Even during my years blogging in the eyeball mines, I never lost sight of the fact that the Internet is the Great Library of All Humankind. I always strive to take full advantage of that. Web literacy skills used to be essential to my work, but they matter to me in a more well-rounded way. After a day of good Internet, I feel good when I finally unplug to process it all. I’m the good kind of tired, like my mind has been properly exercised.
Once I grew sensitized to this, I realized that I felt like crap after a day of unhealthy info. And most days were like that. So I went on a diet, completely abandoning television, and I started working on an information exercise routine.
In 2012, I posted my first über-geek’s guide to reading online on ReadWrite, and people seemed to appreciate it. My routine was rickety, but it was also rigorous. In the ensuing year, I’ve jacked out of the Matrix and become a sane person, but I’ve also refined my online reading process, and I’ve expanded and clarified my thinking about it. Über-geeks have called for an update to the guide. So here, now on my own domain, is my guide to reading online. I will update it as things change, which they inevitably will.
Healthy online reading habits require constant gardening. Every Internet company provides us a little plot to tend for, and that’s how they keep our attention where they want it. But the soil is pretty gross in most of them, and the seeds are tightly regulated. If we want to read healthily, we have to build our own info gardens.
The most important gardening task is deciding what to plant — that is, what sources to read — and that’s a personal choice. The topics, tone, and perspective of your information sources are for you to determine. But the bulk of the work is in building and tending the garden, and this guide will suggest some tools and methods to help. And with the gardening work out of the way, you’ll spend most of your time cooking, eating, and sharing. That’s the delicious part, and this guide will offer my best recipes.
Reading online begins with gathering material. Reading material can be gathered from a bunch of places, and a well-balanced diet should include sources from several of them. Gathering is a two-step process: first you gather sources and choose which tools to use to consume them. Then you regularly check those sources and gather your reading materials from them.
Here are the best tools for the job of gathering things to read online.
For sources you never want to miss, RSS is still essential, damn it. It brings everything from your favorite sites into one place, which is critical for digesting it all. I tend to my RSS feeds pretty carefully, subscribing and unsubscribing judiciously. I often subscribe to a site the first time I read there, because it’s no big deal to unsubscribe if it doesn’t work out. The typical flow is, someone I follow shares something intriguing from a new site, the site seems interesting beyond the one post I read, I click around for a couple minutes to make sure I like the site’s voice, and I subscribe by RSS. I only dig back into old entries when I’m unusually intrigued; otherwise I mark all as read and forget about it until the next new post.
I subscribe to about 100 RSS feeds. I’d say I get 70 RSS items a day, and 20 or 30 of them are interesting. That’s a vastly better ratio than I get on social networks. Checking RSS is the first stop on my instrument panel as I make my periodic sweeps throughout the day. If you’re interested, you can browse through my RSS subscriptions.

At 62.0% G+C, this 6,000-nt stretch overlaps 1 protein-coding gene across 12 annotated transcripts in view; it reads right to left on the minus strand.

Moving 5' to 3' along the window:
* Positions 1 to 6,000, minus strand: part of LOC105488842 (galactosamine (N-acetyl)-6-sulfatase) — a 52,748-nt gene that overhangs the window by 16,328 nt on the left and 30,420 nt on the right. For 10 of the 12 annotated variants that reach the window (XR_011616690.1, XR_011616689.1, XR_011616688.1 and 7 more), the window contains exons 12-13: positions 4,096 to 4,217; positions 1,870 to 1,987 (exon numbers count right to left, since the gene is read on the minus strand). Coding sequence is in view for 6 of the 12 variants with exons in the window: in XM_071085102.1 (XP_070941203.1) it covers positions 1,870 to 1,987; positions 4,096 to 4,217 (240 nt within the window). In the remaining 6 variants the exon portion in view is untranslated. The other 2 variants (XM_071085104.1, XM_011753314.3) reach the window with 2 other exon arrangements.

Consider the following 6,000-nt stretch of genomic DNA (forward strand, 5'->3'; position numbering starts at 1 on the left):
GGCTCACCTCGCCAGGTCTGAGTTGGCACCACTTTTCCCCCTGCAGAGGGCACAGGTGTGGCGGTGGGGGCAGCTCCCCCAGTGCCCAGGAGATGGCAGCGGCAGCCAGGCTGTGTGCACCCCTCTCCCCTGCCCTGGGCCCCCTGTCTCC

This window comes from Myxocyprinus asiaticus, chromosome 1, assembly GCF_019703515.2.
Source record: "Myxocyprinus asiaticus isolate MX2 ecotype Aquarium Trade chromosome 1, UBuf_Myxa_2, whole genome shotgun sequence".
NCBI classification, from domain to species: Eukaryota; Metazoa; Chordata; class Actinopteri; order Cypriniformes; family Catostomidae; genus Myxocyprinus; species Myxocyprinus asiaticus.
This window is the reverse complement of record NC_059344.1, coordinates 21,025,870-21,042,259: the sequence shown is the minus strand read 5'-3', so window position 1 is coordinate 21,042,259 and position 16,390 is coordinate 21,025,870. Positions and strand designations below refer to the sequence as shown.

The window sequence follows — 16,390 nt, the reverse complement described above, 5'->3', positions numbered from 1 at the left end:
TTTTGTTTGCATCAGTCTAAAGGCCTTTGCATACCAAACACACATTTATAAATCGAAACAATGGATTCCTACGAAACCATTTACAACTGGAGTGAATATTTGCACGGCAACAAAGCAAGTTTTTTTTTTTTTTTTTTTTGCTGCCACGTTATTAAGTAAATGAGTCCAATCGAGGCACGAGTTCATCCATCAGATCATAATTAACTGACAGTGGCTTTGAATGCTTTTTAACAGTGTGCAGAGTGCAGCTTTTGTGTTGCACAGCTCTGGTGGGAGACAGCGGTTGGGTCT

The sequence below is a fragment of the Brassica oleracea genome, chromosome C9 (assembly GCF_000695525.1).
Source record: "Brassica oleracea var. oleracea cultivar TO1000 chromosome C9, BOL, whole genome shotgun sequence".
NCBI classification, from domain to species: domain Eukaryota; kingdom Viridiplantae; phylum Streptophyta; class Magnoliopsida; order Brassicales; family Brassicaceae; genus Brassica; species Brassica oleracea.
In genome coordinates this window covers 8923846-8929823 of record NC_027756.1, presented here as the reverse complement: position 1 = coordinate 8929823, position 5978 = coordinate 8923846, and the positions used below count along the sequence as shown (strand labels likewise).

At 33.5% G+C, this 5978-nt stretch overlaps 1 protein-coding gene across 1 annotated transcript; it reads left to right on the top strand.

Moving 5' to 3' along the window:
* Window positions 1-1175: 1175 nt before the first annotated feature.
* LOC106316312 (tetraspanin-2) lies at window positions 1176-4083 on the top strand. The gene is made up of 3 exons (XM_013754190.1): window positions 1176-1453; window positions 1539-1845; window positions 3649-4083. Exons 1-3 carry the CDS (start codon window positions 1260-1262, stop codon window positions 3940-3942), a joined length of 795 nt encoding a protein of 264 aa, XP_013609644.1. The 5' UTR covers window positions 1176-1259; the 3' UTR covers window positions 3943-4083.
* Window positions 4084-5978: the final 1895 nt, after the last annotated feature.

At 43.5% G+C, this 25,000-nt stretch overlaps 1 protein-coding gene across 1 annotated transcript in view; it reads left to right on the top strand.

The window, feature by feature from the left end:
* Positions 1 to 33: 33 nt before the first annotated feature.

Google Reader is dead, but people seem to be happy with Feedly as a free replacement. I’m also intrigued by what the revived Digg will build upon its free RSS reader, since its parent company, Betaworks, also owns Instapaper, Bit.ly, Chartbeat, and other puzzle pieces of the future of reading.
But I don’t trust free RSS services to stick around yet, so I’m using Feedbin, one of the subscription-based upstarts that arrived to fill the Google Reader void. I chose Feedbin because it’s supported by Reeder for iOS, my mobile RSS app of choice. The Feedbin website is quite good (it even has keyboard shortcuts), but at my desk I check RSS from the excellent all-in-one reading app, ReadKit. Reeder for Mac supports Feedbin as well, but the all-in-one features of ReadKit have hooked me. I keep a Feedbin subscribe bookmarklet in my browser favorites bar for one-click subscription to sites I discover.
RSS takes care of the consistent reading sources, and the next thing to plant in the info garden is people. It seems like there are umpty billion “social” places to hang out online, but I think there are really just three: your nerd community, your friend community, and your news community. Depending on your lifestyle, these might overlap in different ways, and that’s great. The more overlap you have, the fewer places you have to hang out. But I think these three categories are important to consider separately at first, before you collapse them as needed.
Your nerd community is the place where people gather around the topics that interest you. Your friend community is where people gather around your relationships to each other. And your news community is where people gather around the events that matter to you, ideally on local, regional, and global scales. Once you’re reliably getting the good info-stuff from each of these places, you know what’s going on in your world.
Just like choosing RSS sources, these things are subjective, but I’ll describe my three places, and you can compare and contrast with your experience.